capable of seeing things as they truly are, and prepares the mind to
attain wisdom. The Noble Eightfold Path is the fourth important truth
taught by the Buddha. As a competent spiritual physician, the Buddha has
identified a disease that afflicts all forms of life, and this is Dukkha
or unsatisfactoriness. He then diagnosed the cause of the
unsatisfactoriness to be selfish greed and craving. He discovered that
there is a cure for the disease, Nibbana, the state where all
unsatisfactoriness ceases. And the prescription is the Noble Eightfold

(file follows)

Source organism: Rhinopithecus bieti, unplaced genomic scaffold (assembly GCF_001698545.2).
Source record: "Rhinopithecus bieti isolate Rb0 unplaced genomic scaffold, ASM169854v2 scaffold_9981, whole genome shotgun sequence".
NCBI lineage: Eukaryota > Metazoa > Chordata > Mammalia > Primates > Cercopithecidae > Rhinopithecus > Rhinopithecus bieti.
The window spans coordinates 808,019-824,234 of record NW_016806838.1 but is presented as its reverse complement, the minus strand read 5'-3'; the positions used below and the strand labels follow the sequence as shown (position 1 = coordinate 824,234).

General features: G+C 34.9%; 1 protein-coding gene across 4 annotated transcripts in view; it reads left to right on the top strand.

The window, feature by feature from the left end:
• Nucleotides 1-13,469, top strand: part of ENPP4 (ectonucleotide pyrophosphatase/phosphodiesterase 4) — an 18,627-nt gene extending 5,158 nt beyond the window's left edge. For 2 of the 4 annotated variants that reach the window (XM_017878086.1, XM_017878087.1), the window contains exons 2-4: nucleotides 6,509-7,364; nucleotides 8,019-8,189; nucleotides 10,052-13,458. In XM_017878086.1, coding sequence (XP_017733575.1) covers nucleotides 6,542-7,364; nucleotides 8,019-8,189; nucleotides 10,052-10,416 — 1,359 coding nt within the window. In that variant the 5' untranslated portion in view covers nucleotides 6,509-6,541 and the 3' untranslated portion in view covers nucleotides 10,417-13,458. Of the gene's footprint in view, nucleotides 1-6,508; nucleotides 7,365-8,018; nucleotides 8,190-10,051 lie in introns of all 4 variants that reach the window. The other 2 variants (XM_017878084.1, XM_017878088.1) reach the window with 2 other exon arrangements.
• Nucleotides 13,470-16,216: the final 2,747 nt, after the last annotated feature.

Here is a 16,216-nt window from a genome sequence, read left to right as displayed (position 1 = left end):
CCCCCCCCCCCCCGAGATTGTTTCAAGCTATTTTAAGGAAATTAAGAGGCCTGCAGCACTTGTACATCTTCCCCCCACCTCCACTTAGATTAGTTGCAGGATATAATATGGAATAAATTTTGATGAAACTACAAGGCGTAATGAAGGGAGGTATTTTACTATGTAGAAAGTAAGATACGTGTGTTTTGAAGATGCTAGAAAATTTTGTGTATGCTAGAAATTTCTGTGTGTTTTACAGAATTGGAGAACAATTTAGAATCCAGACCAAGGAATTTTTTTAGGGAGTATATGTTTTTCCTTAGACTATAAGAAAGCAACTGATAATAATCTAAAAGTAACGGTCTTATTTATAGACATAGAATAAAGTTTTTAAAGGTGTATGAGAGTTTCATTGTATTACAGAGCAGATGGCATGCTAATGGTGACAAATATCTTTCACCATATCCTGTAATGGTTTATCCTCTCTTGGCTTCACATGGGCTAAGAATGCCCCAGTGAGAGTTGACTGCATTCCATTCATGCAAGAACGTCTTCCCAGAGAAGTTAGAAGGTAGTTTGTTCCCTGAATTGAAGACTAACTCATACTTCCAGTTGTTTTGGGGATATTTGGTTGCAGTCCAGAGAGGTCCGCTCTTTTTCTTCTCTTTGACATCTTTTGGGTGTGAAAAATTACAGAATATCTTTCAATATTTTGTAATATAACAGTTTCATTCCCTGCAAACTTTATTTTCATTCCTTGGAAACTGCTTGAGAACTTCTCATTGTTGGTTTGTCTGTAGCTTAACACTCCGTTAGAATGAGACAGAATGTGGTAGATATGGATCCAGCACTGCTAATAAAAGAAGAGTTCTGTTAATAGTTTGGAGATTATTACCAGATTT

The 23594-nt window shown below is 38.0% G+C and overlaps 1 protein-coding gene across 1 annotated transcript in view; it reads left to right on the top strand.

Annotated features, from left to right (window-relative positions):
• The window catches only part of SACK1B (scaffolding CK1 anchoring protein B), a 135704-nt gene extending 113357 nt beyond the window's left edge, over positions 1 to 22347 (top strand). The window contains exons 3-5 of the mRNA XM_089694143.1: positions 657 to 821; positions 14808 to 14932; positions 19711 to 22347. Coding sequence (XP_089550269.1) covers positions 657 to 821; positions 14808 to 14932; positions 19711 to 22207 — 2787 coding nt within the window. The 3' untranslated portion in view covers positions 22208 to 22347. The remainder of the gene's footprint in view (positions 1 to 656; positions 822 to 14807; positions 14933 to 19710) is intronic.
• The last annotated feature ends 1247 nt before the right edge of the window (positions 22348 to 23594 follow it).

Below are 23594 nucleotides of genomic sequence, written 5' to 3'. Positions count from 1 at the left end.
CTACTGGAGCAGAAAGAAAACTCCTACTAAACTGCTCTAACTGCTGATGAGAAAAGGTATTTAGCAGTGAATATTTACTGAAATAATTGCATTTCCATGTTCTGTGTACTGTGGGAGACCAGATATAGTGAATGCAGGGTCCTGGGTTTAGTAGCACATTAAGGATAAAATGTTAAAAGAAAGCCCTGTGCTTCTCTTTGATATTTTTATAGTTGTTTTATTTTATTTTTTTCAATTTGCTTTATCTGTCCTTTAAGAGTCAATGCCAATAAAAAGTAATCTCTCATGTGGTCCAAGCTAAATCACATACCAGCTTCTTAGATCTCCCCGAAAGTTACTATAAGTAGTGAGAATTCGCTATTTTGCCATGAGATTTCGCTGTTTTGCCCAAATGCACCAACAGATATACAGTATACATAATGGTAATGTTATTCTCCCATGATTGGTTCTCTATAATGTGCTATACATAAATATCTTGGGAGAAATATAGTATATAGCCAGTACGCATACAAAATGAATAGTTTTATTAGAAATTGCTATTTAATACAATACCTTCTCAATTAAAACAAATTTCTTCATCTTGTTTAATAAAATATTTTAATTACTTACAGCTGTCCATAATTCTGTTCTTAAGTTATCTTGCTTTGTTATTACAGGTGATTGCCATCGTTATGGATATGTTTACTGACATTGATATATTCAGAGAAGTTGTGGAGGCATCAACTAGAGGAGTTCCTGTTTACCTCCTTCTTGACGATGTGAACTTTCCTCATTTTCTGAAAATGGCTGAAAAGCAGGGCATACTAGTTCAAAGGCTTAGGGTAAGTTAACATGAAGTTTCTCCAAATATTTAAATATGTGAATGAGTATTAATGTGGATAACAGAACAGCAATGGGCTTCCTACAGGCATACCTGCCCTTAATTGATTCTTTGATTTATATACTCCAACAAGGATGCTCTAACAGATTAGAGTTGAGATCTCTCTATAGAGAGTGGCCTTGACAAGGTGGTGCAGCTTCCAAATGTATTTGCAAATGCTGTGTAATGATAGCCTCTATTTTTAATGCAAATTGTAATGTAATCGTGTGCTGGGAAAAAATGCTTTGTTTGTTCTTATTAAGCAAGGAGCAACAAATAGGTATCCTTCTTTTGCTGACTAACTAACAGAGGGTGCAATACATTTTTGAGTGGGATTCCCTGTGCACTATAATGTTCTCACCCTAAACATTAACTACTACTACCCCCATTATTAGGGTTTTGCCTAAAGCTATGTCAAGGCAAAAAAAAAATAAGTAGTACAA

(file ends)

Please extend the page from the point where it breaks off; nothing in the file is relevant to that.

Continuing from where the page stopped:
Path. When a competent doctor treats a patient for a serious illness, his
prescription is not only for physical treatment, but it is also
psychological. The Noble Eightfold path, the path leading to the end of
suffering, is an integrated therapy designed to cure the disease of
Samsara through the cultivation of moral speech and action, the
development of the mind, and the complete transformation of one's level of
understanding and quality of thought. It shows the way to gain spiritual
maturity and be released completely from suffering.